|Size:||3.26"W x 3.26"H x 2.73"L||Weight:||0.7 lbs.|
|TSO Compliance:||TSO C41c Class A, DO-160 Env. Cat A1D1/A/SKP/XXXXXX/ZBABA||Humidity:||95% + RH at 50C for 48 hours|
|ADF Bearing Input:||DC sine and cosine voltages, +-3.0VDC max across each winding||Power Requirements:||Lighting: 14VDC at 0.16A or 28VDC at 0.08A|
|Power Requirements:||Compass Card Drive: 12VDC at 0.12A||Compass Card Input:||(-01) only) 2 phase digital stepper motor signals from KCS-55/55A Compass System|
|SEE ALSO KR-87, KA-44, KA-44B|
|Part Number||ADF Indicator Description:|
|066-3063-00||With manual heading selector|
|066-3063-01||With manually synchronized stepper motor drive for heading selector|
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The use of a Radio Magnetic Indicator in an aircraft offers several benefits that improve navigation situational awareness and pilot workload.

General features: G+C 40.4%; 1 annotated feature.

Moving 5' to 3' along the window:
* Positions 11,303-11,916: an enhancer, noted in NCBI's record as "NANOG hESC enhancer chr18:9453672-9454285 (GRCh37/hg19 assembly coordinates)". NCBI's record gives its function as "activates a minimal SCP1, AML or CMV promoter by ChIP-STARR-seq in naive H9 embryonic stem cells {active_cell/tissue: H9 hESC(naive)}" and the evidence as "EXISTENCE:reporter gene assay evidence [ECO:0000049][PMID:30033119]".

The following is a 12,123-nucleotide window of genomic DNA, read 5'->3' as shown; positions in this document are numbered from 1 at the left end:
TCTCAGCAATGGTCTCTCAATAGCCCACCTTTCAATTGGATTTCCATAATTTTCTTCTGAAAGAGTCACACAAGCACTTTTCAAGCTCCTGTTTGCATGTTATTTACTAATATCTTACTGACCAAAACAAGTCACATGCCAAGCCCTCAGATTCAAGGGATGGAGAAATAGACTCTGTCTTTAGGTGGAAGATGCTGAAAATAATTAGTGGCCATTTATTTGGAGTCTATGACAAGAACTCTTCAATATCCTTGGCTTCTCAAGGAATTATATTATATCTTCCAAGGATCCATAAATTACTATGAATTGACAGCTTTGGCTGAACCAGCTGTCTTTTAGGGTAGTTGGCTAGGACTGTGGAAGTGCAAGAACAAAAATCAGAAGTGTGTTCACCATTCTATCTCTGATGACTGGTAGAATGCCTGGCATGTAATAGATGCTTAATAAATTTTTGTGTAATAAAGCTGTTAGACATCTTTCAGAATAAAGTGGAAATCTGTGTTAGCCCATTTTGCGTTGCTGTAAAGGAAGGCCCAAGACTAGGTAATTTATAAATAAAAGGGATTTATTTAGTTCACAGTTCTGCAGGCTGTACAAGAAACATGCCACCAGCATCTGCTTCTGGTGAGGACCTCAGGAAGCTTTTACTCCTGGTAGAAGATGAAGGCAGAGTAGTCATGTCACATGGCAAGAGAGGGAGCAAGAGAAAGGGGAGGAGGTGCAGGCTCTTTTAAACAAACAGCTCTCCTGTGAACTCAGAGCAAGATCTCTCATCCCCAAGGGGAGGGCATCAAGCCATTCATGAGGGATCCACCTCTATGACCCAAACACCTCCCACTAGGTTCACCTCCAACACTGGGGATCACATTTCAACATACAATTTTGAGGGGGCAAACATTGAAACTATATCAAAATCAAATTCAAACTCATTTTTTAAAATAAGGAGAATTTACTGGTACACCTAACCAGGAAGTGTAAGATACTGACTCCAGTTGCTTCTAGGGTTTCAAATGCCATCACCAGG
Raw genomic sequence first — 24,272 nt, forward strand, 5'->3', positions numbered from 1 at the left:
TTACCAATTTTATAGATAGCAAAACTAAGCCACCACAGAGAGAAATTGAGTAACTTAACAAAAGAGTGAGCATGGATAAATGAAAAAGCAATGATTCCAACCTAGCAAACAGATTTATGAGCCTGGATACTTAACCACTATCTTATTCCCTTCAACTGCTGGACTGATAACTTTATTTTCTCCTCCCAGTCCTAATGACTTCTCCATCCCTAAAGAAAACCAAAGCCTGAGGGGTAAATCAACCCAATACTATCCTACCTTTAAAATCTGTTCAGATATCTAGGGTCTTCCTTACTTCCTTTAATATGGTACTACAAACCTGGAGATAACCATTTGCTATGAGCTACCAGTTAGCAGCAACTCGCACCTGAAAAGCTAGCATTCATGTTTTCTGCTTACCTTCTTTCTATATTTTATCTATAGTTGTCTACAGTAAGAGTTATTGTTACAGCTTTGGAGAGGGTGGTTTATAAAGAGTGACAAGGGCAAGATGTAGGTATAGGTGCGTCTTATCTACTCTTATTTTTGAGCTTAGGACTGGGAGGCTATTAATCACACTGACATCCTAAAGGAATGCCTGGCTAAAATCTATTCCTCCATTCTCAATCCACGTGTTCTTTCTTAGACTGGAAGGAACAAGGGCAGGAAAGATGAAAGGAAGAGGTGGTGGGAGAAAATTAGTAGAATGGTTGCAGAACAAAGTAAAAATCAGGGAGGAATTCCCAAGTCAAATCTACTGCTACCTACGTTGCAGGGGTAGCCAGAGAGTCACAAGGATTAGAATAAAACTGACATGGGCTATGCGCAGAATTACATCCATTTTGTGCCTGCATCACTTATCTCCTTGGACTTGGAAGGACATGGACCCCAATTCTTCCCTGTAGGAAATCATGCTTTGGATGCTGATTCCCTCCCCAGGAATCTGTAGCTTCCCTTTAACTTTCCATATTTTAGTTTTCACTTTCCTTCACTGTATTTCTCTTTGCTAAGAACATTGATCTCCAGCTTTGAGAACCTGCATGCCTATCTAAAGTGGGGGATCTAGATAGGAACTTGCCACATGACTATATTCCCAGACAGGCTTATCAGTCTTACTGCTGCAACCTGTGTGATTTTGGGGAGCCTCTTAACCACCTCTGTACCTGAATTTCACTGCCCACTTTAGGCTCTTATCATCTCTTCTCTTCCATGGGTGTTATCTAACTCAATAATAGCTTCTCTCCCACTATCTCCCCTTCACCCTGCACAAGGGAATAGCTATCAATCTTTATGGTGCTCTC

A very basic ADF indicator without a moveable compass card simply points to a selected beacon. The pilot must calculate the bearing needed based on the aircraft's current heading. Most if not all ADF indicators without a knob to turn the compass ca rd are very old and obsolete.
Most ADF indicators include a knob to turn the present heading so that the bearing to the beacon can be read against the compass card.
The RMI provides all of the ADF indicator functions with automatic rotation of the compass card via the aircraft's compass system. Therefore, whenever the aircraft turns then the compass card will turn.
An RMI always automatically points to the bearing to a beacon. This is a more logical form of indication even over VOR type of navigation since there is no OBS, To-From, radials, etc.
More advanced RMI indicators offer even more flexibility and features by offering dual needle for ADF and VOR bearing and multiple ADF/VOR navigation.